This summer, baseball’s barrier breaker collides with Nike’s selling staple for the first time at retail.
Nike unveiled official images and release information on Monday regarding the much-anticipated “Jackie Robinson” Nike Dunk Low.
Launching on Tuesday, July 19, the drop date coincides with the MLB All-Star Game and comes roughly two months after Jackie Robinson Day, a celebration in which players across the Big Leagues lace up commemorative cleats, sport celebratory socks, and all wear the iconic No. 42.
With respect to footwear, several companies have used Robinson’s name and likeness to honor his greatness and aid funds of his favor through thematic releases. From adidas trainers to signature sneakers tied to Ken Griffey, Jr., the legacy of the Brooklyn Dodger continues to carry weight in spirit and at retail.
Through this summer’s celebratory Nike Dunk Low, the Jackie Robinson Foundation finds itself at bat once again, jumping on a down-the-middle meatball from the Swoosh.
How the Dunk dons Jackie’s likeness to begin with is a story in and of itself.
Living On Through Licensing
Jackie Robinson is an American legend in more ways than one.
Prior to breaking baseball’s color barrier, the California kid was the first athlete to earn four varsity letters at UCLA, starring in baseball, basketball, track, and football. Following his college career, Robinson was drafted into the Army.
Despite dying in 1972 from heart disease and diabetes, his legacy lives on through culture, cinema, and products. The latter has legs due much in part to CMG Worldwide, the company that has held the rights to Robinson’s image and likeness since 1995.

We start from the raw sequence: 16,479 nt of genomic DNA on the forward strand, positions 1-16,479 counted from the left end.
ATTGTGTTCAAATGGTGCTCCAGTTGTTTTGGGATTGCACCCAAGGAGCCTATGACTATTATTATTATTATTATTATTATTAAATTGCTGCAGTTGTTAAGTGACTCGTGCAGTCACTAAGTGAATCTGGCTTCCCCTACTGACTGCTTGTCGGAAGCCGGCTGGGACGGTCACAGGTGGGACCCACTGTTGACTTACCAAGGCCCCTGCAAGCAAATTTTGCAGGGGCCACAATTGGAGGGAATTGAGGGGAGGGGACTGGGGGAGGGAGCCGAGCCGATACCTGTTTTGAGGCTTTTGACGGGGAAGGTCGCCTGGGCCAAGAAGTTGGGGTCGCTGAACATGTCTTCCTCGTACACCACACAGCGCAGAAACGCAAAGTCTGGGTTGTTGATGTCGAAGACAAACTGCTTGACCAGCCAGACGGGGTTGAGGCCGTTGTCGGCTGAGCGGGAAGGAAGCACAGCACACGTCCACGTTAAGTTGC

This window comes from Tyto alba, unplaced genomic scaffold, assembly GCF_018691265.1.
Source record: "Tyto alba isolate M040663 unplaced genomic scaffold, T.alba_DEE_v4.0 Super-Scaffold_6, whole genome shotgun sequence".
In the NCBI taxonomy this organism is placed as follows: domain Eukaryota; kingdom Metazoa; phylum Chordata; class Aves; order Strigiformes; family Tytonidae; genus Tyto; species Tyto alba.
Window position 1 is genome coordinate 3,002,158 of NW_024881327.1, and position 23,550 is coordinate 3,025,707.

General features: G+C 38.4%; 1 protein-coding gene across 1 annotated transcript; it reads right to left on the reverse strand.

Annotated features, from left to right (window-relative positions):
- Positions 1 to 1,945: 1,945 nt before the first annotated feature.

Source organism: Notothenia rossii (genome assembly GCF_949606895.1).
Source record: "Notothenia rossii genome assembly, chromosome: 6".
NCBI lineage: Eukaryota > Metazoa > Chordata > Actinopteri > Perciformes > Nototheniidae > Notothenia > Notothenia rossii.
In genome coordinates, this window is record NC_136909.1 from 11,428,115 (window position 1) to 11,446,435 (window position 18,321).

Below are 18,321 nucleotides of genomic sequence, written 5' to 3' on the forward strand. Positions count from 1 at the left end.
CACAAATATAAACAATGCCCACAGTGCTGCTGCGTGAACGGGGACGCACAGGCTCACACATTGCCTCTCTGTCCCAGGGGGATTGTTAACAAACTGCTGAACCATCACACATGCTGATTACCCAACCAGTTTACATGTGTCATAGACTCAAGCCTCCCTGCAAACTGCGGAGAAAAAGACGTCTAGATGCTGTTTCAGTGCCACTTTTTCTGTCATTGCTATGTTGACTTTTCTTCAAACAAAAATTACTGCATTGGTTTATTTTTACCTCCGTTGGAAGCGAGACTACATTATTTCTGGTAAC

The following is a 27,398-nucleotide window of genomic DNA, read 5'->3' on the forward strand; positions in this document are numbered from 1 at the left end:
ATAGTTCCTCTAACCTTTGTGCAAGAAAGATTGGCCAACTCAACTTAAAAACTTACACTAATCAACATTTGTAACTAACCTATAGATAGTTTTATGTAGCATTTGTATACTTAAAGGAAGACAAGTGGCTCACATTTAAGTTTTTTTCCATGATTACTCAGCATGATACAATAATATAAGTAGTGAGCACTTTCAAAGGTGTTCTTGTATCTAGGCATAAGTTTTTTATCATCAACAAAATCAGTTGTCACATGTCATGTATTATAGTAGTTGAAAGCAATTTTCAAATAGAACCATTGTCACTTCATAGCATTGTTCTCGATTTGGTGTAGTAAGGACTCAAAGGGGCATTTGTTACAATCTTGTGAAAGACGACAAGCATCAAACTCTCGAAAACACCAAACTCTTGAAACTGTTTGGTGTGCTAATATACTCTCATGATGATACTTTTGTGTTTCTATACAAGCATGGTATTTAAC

Representing icons in sports and social justice from Joe Louis to Malcolm X to Harvey Milk, CMG makes it possible for Robinson’s famed face, number, and quotes to appear on Under Armour cleats and Nike Dunks despite the star’s playing days predating both brands.
In recent years, Nike has leaned into licensing Robinson by way of Brooklyn baseball jerseys and Nike Air Griffey retro releases. With the Swoosh sponsoring Major League Baseball from 2020 to 2030 as part of a billion-dollar deal, it’s likely that the estate and brand will continue working together.
Through this summer’s Dunk drop — a model with no formal ties to the dugout — the lifestyle appeal of Robinson’s legacy is all the more palatable.
Tributes From Head to Toe
The mantra “more than an athlete” means a lot when considering No. 42. Not only have Robinson’s heroics inspired millions, but they’ve also influenced fashion for decades.
Famously, Brooklyn native Spike Lee has honored the Dodger icon throughout his career, wearing his jersey in 1989’s Do the Right Thing, while bringing back corresponding caps and kits courtside during ’90s Knicks games.
Over the course of the 2000s, both Brooklyn fitted hats and throwback jerseys benefitted from hip-hop popularity that trickled through to the masses. These days, Mitchell & Ness tops and New Era caps remain relevant at retail in 2022, despite changing trends. One might even say that increased conversation around social justice and the popularity of Chadwick Boseman’s 42 film have only made Robinson more relevant in modern times.
Though baseball caps and jerseys have been the most natural way to pay tribute to Robinson through aesthetic, the canvas for expression has shifted from head to toe in recent years. In 2022, Nike has the platform to push Robinson’s message and cool cache in a way the culture will chase and ideally embrace.
The Dunk’s Life Beyond Basketball
After arriving in 1985 as a way to better brand Swoosh-sponsored schools, the Nike Dunk has gone on to live many lives. Strictly a college basketball building block in the 1980s before growing lifestyle legs in the 1990s, the Peter Moore design has gone on to conquer the collectible intersection with skateboarding all the way to being a millennial mass-hit that still strikes a chord with Gen Z.
Over the course of the 2020s, the Nike Dunk has disseminated across cultures through a similar strategy.